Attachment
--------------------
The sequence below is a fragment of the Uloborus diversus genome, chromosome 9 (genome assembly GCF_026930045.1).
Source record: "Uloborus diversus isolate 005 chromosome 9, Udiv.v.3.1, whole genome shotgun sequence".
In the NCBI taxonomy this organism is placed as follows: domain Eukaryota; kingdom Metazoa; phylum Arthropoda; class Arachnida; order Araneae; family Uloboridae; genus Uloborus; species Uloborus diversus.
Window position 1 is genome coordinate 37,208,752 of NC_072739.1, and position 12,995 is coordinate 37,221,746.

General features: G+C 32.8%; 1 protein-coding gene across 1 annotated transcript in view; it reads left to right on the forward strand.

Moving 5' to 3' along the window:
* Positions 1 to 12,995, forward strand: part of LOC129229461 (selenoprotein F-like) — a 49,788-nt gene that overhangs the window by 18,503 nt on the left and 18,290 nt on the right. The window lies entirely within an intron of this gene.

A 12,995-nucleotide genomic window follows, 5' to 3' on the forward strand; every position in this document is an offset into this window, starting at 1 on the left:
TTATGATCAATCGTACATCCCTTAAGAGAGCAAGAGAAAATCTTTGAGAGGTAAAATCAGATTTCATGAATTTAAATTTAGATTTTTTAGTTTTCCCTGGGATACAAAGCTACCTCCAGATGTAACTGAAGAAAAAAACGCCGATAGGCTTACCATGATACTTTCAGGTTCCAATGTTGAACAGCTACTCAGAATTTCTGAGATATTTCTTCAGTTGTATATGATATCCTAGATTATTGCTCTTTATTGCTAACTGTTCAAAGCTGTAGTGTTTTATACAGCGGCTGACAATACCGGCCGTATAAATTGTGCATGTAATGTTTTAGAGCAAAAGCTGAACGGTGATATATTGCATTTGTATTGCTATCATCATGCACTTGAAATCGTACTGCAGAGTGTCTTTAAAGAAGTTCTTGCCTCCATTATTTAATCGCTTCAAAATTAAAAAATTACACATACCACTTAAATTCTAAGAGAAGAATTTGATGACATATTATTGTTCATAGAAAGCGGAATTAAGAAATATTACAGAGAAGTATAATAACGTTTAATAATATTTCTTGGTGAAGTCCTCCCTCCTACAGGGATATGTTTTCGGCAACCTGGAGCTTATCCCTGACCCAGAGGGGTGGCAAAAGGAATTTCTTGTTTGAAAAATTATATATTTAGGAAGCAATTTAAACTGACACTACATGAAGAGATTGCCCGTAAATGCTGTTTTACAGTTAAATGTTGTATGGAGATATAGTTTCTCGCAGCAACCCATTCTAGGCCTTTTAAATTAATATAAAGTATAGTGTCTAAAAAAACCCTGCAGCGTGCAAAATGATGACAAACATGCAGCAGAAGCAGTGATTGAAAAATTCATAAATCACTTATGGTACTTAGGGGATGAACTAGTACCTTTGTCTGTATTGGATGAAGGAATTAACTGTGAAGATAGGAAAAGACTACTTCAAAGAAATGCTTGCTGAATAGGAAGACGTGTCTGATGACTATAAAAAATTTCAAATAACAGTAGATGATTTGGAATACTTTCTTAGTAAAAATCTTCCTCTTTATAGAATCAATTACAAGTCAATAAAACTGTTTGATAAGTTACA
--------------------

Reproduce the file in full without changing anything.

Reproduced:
The sequence below is a fragment of the Uloborus diversus genome, chromosome 9 (genome assembly GCF_026930045.1).
Source record: "Uloborus diversus isolate 005 chromosome 9, Udiv.v.3.1, whole genome shotgun sequence".
In the NCBI taxonomy this organism is placed as follows: domain Eukaryota; kingdom Metazoa; phylum Arthropoda; class Arachnida; order Araneae; family Uloboridae; genus Uloborus; species Uloborus diversus.
Window position 1 is genome coordinate 37,208,752 of NC_072739.1, and position 12,995 is coordinate 37,221,746.

General features: G+C 32.8%; 1 protein-coding gene across 1 annotated transcript in view; it reads left to right on the forward strand.

Moving 5' to 3' along the window:
* Positions 1 to 12,995, forward strand: part of LOC129229461 (selenoprotein F-like) — a 49,788-nt gene that overhangs the window by 18,503 nt on the left and 18,290 nt on the right. The window lies entirely within an intron of this gene.

A 12,995-nucleotide genomic window follows, 5' to 3' on the forward strand; every position in this document is an offset into this window, starting at 1 on the left:
TTATGATCAATCGTACATCCCTTAAGAGAGCAAGAGAAAATCTTTGAGAGGTAAAATCAGATTTCATGAATTTAAATTTAGATTTTTTAGTTTTCCCTGGGATACAAAGCTACCTCCAGATGTAACTGAAGAAAAAAACGCCGATAGGCTTACCATGATACTTTCAGGTTCCAATGTTGAACAGCTACTCAGAATTTCTGAGATATTTCTTCAGTTGTATATGATATCCTAGATTATTGCTCTTTATTGCTAACTGTTCAAAGCTGTAGTGTTTTATACAGCGGCTGACAATACCGGCCGTATAAATTGTGCATGTAATGTTTTAGAGCAAAAGCTGAACGGTGATATATTGCATTTGTATTGCTATCATCATGCACTTGAAATCGTACTGCAGAGTGTCTTTAAAGAAGTTCTTGCCTCCATTATTTAATCGCTTCAAAATTAAAAAATTACACATACCACTTAAATTCTAAGAGAAGAATTTGATGACATATTATTGTTCATAGAAAGCGGAATTAAGAAATATTACAGAGAAGTATAATAACGTTTAATAATATTTCTTGGTGAAGTCCTCCCTCCTACAGGGATATGTTTTCGGCAACCTGGAGCTTATCCCTGACCCAGAGGGGTGGCAAAAGGAATTTCTTGTTTGAAAAATTATATATTTAGGAAGCAATTTAAACTGACACTACATGAAGAGATTGCCCGTAAATGCTGTTTTACAGTTAAATGTTGTATGGAGATATAGTTTCTCGCAGCAACCCATTCTAGGCCTTTTAAATTAATATAAAGTATAGTGTCTAAAAAAACCCTGCAGCGTGCAAAATGATGACAAACATGCAGCAGAAGCAGTGATTGAAAAATTCATAAATCACTTATGGTACTTAGGGGATGAACTAGTACCTTTGTCTGTATTGGATGAAGGAATTAACTGTGAAGATAGGAAAAGACTACTTCAAAGAAATGCTTGCTGAATAGGAAGACGTGTCTGATGACTATAAAAAATTTCAAATAACAGTAGATGATTTGGAATACTTTCTTAGTAAAAATCTTCCTCTTTATAGAATCAATTACAAGTCAATAAAACTGTTTGATAAGTTACA